So I am trying to remove embedded \n from log lines without removing the \n for each log line from command line. I have tried these and they all changed all \n to ~.

    cat test1.txt | perl -n -e 's{\n(?!2013)}{~}mg;print' > test1a.fix
    perl -n -e 's{\n(?!2013)}{~}mg;print' test1.txt > test1b.fix

All ignore the negative look behind.

test1.txt contains

    2013-03-01 12:23:59,1
    2013-03-01 12:23:59,4

test1a.fix and test1b.fix contained

    2013-03-01 12:23:59,1~line2~    line3~2013-03-01 12:23:59,4

But I came up with the regex using this script.

    use warnings;
    use strict;

    sub test {
        my ($str, $expect) = @_;
        my $mod = $str;
        $mod =~ s{\n(?!2013)}{~}mg;
        print "Expecting '$expect' got '$mod' - ";
        print $mod eq $expect ? "passed\n" : "failed\n";

    test("2013-03-01 12:23:59,line1
    2013-03-01 12:23:59,line4", "2013-03-01 12:23:59,line1~line2~    line3
    2013-03-01 12:23:59,line4");

and it produces the following output that matches what I want.

    sfager@linux-sz05:~/logs> ./regex_test.pl 
    Expecting '2013-03-01 12:23:59,line1~line2~    line3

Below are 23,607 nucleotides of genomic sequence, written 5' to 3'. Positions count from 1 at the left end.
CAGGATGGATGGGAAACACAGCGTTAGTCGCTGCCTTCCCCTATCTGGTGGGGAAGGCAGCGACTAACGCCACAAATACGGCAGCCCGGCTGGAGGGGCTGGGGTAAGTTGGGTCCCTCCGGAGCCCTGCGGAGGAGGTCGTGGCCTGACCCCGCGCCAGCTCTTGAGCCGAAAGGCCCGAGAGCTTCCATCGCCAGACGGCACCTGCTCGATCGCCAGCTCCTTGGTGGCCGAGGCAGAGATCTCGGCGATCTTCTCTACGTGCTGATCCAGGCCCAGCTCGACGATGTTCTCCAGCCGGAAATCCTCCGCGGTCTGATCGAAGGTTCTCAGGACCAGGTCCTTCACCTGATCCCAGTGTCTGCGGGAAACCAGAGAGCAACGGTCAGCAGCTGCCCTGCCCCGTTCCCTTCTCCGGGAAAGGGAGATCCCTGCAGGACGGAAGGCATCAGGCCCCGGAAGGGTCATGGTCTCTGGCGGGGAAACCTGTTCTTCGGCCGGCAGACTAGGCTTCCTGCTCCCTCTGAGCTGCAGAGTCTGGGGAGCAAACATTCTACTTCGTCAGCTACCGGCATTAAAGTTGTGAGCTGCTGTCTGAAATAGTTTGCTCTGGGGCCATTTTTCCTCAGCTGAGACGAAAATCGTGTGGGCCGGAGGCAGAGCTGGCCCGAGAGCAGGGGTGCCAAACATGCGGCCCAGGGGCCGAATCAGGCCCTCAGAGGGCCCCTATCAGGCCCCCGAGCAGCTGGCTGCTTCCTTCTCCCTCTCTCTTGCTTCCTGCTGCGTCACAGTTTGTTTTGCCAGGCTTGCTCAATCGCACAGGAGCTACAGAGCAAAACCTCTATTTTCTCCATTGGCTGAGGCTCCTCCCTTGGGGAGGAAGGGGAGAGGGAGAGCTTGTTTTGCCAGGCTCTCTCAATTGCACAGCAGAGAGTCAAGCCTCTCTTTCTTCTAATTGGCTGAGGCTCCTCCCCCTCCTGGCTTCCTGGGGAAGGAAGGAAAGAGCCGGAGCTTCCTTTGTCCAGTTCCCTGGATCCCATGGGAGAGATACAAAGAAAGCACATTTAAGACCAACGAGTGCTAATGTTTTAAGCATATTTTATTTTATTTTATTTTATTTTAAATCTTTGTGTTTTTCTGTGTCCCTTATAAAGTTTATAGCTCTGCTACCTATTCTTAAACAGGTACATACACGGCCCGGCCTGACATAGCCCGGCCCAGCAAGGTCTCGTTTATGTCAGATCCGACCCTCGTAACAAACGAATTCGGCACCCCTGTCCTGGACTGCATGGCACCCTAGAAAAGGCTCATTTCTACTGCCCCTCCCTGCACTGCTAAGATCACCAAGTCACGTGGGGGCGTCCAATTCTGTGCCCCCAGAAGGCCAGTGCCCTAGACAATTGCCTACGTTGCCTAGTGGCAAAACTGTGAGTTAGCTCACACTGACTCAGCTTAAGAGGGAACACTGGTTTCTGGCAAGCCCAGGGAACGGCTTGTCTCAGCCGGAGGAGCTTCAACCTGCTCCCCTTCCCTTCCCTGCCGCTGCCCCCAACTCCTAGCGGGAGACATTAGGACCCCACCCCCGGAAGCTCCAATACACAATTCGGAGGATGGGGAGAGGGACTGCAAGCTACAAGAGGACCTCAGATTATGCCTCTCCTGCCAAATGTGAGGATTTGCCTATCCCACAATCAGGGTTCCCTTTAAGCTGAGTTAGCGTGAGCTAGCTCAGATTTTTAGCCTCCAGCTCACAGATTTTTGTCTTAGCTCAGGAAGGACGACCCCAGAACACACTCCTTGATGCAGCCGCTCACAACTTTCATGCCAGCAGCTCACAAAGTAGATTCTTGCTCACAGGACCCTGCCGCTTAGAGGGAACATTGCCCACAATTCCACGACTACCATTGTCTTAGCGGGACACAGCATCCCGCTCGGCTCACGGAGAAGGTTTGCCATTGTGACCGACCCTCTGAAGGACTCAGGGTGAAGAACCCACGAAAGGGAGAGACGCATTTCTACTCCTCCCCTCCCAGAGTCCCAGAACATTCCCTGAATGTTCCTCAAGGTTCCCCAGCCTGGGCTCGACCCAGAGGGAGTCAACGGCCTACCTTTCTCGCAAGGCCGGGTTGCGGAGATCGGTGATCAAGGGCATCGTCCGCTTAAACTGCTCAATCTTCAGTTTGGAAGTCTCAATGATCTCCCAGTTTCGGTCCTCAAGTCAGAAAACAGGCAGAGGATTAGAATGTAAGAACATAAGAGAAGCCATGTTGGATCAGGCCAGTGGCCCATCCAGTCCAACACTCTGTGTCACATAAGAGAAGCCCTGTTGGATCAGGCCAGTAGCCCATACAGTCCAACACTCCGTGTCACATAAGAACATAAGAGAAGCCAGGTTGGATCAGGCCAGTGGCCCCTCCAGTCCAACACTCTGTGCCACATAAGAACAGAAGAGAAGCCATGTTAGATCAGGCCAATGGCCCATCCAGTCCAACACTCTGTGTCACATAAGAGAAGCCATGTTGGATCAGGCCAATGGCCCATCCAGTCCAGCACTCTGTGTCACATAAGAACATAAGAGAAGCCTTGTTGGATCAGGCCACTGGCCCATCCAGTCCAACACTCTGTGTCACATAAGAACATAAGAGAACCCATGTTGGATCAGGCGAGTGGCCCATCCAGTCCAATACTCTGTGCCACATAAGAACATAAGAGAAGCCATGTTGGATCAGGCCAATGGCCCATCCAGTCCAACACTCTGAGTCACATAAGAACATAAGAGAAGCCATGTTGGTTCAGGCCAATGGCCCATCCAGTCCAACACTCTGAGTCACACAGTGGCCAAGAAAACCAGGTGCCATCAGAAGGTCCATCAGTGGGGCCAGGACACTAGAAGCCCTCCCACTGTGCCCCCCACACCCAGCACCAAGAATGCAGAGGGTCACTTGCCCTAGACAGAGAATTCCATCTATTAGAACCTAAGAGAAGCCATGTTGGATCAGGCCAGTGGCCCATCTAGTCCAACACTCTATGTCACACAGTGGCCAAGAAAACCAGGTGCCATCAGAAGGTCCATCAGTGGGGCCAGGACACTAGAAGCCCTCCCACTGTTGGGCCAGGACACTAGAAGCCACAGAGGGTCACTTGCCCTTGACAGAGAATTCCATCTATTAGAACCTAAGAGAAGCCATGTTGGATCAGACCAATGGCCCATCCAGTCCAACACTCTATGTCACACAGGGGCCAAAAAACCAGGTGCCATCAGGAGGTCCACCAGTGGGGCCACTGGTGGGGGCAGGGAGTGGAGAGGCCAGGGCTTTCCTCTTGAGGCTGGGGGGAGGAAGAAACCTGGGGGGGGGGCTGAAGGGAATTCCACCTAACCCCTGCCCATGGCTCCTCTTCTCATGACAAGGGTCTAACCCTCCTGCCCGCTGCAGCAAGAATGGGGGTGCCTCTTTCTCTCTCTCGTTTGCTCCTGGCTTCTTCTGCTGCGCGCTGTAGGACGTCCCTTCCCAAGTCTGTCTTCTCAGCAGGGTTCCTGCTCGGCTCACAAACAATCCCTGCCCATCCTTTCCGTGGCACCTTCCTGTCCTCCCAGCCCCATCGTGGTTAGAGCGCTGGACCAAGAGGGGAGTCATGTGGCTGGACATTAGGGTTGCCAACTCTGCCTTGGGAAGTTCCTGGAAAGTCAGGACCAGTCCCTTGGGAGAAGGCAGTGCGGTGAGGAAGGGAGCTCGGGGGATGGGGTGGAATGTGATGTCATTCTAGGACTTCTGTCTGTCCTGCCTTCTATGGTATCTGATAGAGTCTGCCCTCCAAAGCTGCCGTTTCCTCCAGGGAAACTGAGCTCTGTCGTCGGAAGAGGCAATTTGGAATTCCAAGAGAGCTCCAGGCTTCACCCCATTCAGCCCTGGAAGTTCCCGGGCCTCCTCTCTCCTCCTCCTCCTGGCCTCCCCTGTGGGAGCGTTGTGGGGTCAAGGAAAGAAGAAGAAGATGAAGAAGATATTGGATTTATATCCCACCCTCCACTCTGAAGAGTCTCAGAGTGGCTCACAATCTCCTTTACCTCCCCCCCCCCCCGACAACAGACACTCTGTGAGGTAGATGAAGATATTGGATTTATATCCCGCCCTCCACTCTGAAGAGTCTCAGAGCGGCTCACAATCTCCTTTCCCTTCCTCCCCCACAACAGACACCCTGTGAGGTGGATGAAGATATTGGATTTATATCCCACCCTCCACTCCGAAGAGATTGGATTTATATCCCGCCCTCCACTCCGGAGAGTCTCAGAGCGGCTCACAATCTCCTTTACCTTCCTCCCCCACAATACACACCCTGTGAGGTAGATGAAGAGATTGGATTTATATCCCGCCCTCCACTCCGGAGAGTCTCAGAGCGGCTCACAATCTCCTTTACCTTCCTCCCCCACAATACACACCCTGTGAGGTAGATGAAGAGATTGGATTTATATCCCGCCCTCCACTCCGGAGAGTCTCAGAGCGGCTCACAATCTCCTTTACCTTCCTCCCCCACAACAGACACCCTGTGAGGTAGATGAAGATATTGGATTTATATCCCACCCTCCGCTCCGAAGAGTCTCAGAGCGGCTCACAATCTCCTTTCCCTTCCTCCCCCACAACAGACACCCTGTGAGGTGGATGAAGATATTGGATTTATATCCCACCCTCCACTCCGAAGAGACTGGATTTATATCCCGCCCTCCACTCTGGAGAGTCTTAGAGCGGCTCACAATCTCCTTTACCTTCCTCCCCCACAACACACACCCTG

2013-03-01 12:23:59,line4' got '2013-03-01 12:23:59,line1~line2~    line3
    2013-03-01 12:23:59,line4' - passed

Can anyone explain why these work differently and how this can be done on the command line?


perl -n processes the file one line at a time. When it reads a line, the newline is at the end of the string, not the beginning as your regexp expects. You should use ^ to match the beginning of the line rather than \n.

In the function version, you're processing the entire multi-line string at once. In this case, the newlines are in the middle of the string, and they match the regexp.


Your command line program only sees one "input record" (a.k.a. line) at a time. I was able to get your example working by stomping the input record separator variable $/.

perl -n -e '$/=undef; s{\n(?!2013)}{~}mg;print' test1.txt > test1c.fix

This redefines each "line" to be the entire input and in effect gets it to work more like your script.

cat test1c.fix
2013-03-01 12:23:59,1~line2~    line3
2013-03-01 12:23:59,4~
  • 1
    thanks searched for multi-line option for command line perl and found the -0777 flag and that make this work correctly. perl -0777 -n -e 's{\n(?!2013)}{~}mg;print' test1.txt > test1c.fix thanks all – Steven Fager Mar 31 '13 at 21:47
  • I learned something here. (From perl --help: -0[octal] specify record separator) – ddoxey Apr 1 '13 at 2:32

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